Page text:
The 2018-19 season was Boyd’s first full NHL season. He only played in 53 games, however, as he struggled to perform consistently and stay in the lineup. A player who had excelled at virtually every level in his hockey career began worrying so much about being taken out of the lineup, it took away from his game.

“Last year you get so caught up in what do I have to do to stay in the lineup?” Boyd said. “And you try and go out there and play a game where you don't screw up but all of a sudden when you start doing that, you end up not really even playing your game. And you're thinking the whole game and you're going out there, you're so worried about turning that puck over that you're not going to try to even make that play.”

As the team signed multiple players in the offseason to fill roles that Boyd could have filled, it became clear that his performance last season was not good enough. With Washington’s cap situation, the writing was on the wall as the season approached.

When Evgeny Kuznetsov (and his cap hit) returned from an early suspension, Boyd was reassigned to the Hershey Bears.

“A lot of guys would be like, I'm getting the short end of the stick here, this isn't fair,” Reirden said. “And sometimes it's not, but you have a choice to make whether you want to respond with the right way or the wrong way and he's made the choice to respond the proper way.”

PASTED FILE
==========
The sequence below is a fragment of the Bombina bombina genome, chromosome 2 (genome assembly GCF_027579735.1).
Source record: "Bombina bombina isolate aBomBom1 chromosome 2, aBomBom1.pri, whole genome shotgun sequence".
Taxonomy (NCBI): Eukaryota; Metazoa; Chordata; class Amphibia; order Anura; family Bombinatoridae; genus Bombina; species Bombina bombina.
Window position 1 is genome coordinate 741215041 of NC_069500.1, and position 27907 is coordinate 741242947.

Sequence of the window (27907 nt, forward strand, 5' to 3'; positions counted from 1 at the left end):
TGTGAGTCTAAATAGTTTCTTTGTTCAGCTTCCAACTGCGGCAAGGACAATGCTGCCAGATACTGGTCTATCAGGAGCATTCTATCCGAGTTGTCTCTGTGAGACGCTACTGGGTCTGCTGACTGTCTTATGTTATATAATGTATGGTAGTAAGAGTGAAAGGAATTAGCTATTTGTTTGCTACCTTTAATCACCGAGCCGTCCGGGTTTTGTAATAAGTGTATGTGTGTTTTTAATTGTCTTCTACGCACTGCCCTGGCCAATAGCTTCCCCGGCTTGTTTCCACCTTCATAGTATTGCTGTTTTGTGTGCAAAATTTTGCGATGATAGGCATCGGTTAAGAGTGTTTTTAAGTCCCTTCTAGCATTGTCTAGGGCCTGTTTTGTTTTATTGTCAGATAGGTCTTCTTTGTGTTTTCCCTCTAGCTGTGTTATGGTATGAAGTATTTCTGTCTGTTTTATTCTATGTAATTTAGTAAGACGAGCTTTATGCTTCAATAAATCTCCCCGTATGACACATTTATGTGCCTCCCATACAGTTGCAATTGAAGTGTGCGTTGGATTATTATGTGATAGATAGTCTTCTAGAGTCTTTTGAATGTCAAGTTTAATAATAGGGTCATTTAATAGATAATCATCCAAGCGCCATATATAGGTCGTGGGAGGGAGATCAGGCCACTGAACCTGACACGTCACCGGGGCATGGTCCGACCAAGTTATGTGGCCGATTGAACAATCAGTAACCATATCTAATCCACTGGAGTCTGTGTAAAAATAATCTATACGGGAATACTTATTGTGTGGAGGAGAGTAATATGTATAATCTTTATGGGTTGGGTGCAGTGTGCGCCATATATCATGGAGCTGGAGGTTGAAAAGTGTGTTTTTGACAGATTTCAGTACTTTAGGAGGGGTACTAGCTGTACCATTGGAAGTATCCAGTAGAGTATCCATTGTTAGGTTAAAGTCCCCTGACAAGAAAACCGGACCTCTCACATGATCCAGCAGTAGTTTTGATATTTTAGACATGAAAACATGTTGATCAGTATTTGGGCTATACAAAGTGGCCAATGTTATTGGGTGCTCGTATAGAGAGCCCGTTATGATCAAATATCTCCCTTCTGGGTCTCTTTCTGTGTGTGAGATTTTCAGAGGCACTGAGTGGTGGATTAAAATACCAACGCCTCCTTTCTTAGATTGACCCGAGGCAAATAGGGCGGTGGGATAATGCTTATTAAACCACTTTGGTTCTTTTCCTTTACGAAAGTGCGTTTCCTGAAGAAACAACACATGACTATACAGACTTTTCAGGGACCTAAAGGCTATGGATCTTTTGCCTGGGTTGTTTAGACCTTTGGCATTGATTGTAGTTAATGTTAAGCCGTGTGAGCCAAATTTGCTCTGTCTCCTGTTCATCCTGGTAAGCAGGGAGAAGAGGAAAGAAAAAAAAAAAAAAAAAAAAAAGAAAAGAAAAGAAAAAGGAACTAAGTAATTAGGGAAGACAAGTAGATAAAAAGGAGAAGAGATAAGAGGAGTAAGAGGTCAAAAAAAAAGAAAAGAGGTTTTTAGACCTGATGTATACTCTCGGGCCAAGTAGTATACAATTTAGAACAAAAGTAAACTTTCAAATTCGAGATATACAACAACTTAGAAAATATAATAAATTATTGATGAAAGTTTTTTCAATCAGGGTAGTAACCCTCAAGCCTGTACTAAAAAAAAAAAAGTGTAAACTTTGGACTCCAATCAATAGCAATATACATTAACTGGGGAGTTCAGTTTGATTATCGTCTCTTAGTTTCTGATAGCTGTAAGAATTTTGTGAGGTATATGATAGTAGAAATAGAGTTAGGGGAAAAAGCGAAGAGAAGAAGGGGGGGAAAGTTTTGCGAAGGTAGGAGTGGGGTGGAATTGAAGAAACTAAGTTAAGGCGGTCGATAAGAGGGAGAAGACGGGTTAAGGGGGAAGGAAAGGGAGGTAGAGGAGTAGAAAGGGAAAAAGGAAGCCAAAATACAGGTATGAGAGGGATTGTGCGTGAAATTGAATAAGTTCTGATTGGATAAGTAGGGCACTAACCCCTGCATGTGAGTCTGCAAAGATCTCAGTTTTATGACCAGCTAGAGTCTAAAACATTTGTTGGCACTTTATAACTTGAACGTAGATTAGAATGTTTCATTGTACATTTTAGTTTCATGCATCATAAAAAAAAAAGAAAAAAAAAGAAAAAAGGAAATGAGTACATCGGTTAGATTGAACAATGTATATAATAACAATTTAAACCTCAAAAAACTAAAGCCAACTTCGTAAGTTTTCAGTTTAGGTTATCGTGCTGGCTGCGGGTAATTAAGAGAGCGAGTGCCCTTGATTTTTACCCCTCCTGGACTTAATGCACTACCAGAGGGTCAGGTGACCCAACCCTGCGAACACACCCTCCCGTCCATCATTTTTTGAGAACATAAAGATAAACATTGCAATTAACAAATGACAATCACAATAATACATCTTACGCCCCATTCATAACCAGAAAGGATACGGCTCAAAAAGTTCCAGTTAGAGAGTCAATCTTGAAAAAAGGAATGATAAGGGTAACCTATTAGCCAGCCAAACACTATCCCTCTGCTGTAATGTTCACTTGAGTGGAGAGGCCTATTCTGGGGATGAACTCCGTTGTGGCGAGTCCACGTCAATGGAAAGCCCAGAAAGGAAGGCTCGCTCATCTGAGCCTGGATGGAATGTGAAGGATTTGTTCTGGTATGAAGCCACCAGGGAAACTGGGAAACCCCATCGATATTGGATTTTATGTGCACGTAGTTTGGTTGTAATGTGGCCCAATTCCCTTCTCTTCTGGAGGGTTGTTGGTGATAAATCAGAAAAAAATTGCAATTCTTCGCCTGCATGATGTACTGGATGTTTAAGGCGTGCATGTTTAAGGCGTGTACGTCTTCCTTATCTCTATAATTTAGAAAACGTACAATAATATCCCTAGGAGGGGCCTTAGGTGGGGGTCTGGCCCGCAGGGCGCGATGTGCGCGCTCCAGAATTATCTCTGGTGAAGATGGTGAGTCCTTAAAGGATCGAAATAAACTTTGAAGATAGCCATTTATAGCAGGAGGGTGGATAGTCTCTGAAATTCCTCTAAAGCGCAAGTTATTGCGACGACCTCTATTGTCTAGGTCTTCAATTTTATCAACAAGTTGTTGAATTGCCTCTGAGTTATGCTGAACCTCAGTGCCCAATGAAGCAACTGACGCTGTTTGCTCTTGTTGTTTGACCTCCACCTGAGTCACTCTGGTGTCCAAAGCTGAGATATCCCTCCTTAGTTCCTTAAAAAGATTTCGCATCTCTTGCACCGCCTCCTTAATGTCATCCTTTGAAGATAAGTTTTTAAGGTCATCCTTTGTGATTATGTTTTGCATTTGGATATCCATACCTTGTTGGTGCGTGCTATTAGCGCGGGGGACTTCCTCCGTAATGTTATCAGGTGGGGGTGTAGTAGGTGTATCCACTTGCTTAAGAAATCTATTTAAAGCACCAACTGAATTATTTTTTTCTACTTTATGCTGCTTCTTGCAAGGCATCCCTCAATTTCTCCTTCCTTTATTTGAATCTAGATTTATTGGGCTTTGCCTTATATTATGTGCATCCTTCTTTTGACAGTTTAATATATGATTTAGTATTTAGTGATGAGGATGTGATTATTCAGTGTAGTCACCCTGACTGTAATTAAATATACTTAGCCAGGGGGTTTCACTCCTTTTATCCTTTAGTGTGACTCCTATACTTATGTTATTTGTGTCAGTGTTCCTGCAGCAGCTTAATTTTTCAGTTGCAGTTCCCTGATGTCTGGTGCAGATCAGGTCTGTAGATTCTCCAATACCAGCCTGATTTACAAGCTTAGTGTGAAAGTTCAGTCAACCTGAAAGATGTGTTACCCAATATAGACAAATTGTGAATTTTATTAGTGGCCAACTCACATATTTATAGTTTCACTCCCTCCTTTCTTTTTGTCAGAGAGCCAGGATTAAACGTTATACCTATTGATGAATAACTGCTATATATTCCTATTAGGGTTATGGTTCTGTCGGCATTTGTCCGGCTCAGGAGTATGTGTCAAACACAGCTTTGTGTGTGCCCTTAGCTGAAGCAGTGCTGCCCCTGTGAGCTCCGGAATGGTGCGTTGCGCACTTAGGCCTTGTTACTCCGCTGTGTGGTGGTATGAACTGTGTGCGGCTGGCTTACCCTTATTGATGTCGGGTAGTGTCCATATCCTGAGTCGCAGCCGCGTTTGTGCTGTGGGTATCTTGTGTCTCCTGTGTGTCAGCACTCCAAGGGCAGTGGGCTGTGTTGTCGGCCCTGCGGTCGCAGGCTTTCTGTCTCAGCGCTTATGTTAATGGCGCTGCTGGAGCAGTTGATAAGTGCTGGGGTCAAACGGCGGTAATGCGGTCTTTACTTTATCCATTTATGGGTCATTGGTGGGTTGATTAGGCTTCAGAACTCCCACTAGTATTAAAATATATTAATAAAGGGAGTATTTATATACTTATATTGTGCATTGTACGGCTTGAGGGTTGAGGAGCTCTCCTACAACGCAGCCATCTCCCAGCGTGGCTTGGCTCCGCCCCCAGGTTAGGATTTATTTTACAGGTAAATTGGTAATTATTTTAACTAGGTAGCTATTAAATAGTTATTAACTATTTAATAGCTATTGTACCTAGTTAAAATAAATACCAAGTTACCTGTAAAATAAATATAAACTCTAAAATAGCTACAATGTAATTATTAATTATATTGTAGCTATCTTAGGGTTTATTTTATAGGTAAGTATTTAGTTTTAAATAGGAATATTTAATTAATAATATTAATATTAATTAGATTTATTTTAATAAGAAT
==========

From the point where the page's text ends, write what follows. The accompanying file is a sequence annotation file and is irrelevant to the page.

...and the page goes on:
Going back to the AHL after a season in the NHL can be tough for a player. Not everyone responds positively. Boyd, however, did. In four games with Hershey, Boyd scored four goals and two assists. With injuries continuing to crop up throughout the season, Boyd was a frequent call-up. Through the first two months of the season, Boyd cycled between Washington and Hershey, which has brought its own challenges on and off the ice.

“It's been pretty tough mentally just having that uncertainty as in not knowing 100-percent where you're going to be,” Boyd said. “Just kind of, I guess, doesn't let you get comfortable in one place.”

“Especially the family part of it too, having an apartment in Hershey and being in a hotel here,” he added. “Our daughter's been in school in Hershey. I feel bad for [girlfriend Kelsey DeGonda] and my daughter Hayden because they've got no say over it at all. It's tough trying to get her going in school and trying to get somewhere we can call home.”

Despite what was a tumultuous few weeks, Boyd seemed to find the one thing he had been looking for all of last season: Consistency.